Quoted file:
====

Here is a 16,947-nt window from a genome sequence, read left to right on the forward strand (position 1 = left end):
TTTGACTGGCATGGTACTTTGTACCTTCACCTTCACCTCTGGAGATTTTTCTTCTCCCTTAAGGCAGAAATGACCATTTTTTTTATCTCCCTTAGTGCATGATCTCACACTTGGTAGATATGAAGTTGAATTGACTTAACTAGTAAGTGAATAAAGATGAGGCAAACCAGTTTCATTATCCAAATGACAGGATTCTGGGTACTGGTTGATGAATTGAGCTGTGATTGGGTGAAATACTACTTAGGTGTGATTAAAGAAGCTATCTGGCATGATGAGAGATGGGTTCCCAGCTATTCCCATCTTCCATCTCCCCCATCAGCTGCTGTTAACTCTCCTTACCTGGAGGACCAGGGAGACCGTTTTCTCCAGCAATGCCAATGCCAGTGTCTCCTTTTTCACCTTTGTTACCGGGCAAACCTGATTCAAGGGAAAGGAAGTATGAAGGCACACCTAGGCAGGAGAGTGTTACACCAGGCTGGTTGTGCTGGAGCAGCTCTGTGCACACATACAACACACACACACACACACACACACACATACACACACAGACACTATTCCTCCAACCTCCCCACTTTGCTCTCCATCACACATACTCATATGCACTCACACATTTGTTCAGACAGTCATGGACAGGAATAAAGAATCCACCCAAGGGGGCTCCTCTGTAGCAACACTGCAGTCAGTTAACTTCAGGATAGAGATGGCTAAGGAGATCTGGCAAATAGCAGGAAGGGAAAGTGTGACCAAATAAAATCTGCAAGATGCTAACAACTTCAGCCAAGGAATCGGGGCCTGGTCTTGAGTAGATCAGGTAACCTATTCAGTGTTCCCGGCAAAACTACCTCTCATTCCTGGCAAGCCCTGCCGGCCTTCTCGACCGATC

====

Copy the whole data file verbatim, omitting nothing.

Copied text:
Here is a 16,947-nt window from a genome sequence, read left to right on the forward strand (position 1 = left end):
TTTGACTGGCATGGTACTTTGTACCTTCACCTTCACCTCTGGAGATTTTTCTTCTCCCTTAAGGCAGAAATGACCATTTTTTTTATCTCCCTTAGTGCATGATCTCACACTTGGTAGATATGAAGTTGAATTGACTTAACTAGTAAGTGAATAAAGATGAGGCAAACCAGTTTCATTATCCAAATGACAGGATTCTGGGTACTGGTTGATGAATTGAGCTGTGATTGGGTGAAATACTACTTAGGTGTGATTAAAGAAGCTATCTGGCATGATGAGAGATGGGTTCCCAGCTATTCCCATCTTCCATCTCCCCCATCAGCTGCTGTTAACTCTCCTTACCTGGAGGACCAGGGAGACCGTTTTCTCCAGCAATGCCAATGCCAGTGTCTCCTTTTTCACCTTTGTTACCGGGCAAACCTGATTCAAGGGAAAGGAAGTATGAAGGCACACCTAGGCAGGAGAGTGTTACACCAGGCTGGTTGTGCTGGAGCAGCTCTGTGCACACATACAACACACACACACACACACACACACACATACACACACAGACACTATTCCTCCAACCTCCCCACTTTGCTCTCCATCACACATACTCATATGCACTCACACATTTGTTCAGACAGTCATGGACAGGAATAAAGAATCCACCCAAGGGGGCTCCTCTGTAGCAACACTGCAGTCAGTTAACTTCAGGATAGAGATGGCTAAGGAGATCTGGCAAATAGCAGGAAGGGAAAGTGTGACCAAATAAAATCTGCAAGATGCTAACAACTTCAGCCAAGGAATCGGGGCCTGGTCTTGAGTAGATCAGGTAACCTATTCAGTGTTCCCGGCAAAACTACCTCTCATTCCTGGCAAGCCCTGCCGGCCTTCTCGACCGATC